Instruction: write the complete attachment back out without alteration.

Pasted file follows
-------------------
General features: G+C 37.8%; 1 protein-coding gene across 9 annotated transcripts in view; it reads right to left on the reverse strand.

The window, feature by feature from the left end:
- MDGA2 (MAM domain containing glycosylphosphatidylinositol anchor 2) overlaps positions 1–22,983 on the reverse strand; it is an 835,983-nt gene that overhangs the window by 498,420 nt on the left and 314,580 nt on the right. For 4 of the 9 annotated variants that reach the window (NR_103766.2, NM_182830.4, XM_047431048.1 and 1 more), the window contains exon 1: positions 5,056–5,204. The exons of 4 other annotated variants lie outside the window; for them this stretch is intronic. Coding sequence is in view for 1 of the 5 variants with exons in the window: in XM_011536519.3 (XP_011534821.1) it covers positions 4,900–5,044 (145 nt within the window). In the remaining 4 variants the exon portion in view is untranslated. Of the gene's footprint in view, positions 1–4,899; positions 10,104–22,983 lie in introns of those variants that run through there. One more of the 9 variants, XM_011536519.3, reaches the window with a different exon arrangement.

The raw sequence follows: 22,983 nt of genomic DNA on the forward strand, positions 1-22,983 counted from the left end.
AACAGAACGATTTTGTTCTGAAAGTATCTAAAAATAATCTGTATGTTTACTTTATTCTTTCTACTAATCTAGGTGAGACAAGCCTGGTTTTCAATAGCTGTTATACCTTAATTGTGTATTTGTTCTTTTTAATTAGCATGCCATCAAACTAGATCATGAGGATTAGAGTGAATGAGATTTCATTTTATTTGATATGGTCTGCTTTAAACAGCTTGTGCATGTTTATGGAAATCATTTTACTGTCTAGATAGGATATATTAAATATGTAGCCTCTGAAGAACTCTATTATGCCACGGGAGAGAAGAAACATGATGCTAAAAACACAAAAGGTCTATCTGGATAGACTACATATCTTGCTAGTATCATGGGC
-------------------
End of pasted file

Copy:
General features: G+C 37.8%; 1 protein-coding gene across 9 annotated transcripts in view; it reads right to left on the reverse strand.

The window, feature by feature from the left end:
- MDGA2 (MAM domain containing glycosylphosphatidylinositol anchor 2) overlaps positions 1–22,983 on the reverse strand; it is an 835,983-nt gene that overhangs the window by 498,420 nt on the left and 314,580 nt on the right. For 4 of the 9 annotated variants that reach the window (NR_103766.2, NM_182830.4, XM_047431048.1 and 1 more), the window contains exon 1: positions 5,056–5,204. The exons of 4 other annotated variants lie outside the window; for them this stretch is intronic. Coding sequence is in view for 1 of the 5 variants with exons in the window: in XM_011536519.3 (XP_011534821.1) it covers positions 4,900–5,044 (145 nt within the window). In the remaining 4 variants the exon portion in view is untranslated. Of the gene's footprint in view, positions 1–4,899; positions 10,104–22,983 lie in introns of those variants that run through there. One more of the 9 variants, XM_011536519.3, reaches the window with a different exon arrangement.

The raw sequence follows: 22,983 nt of genomic DNA on the forward strand, positions 1-22,983 counted from the left end.
AACAGAACGATTTTGTTCTGAAAGTATCTAAAAATAATCTGTATGTTTACTTTATTCTTTCTACTAATCTAGGTGAGACAAGCCTGGTTTTCAATAGCTGTTATACCTTAATTGTGTATTTGTTCTTTTTAATTAGCATGCCATCAAACTAGATCATGAGGATTAGAGTGAATGAGATTTCATTTTATTTGATATGGTCTGCTTTAAACAGCTTGTGCATGTTTATGGAAATCATTTTACTGTCTAGATAGGATATATTAAATATGTAGCCTCTGAAGAACTCTATTATGCCACGGGAGAGAAGAAACATGATGCTAAAAACACAAAAGGTCTATCTGGATAGACTACATATCTTGCTAGTATCATGGGC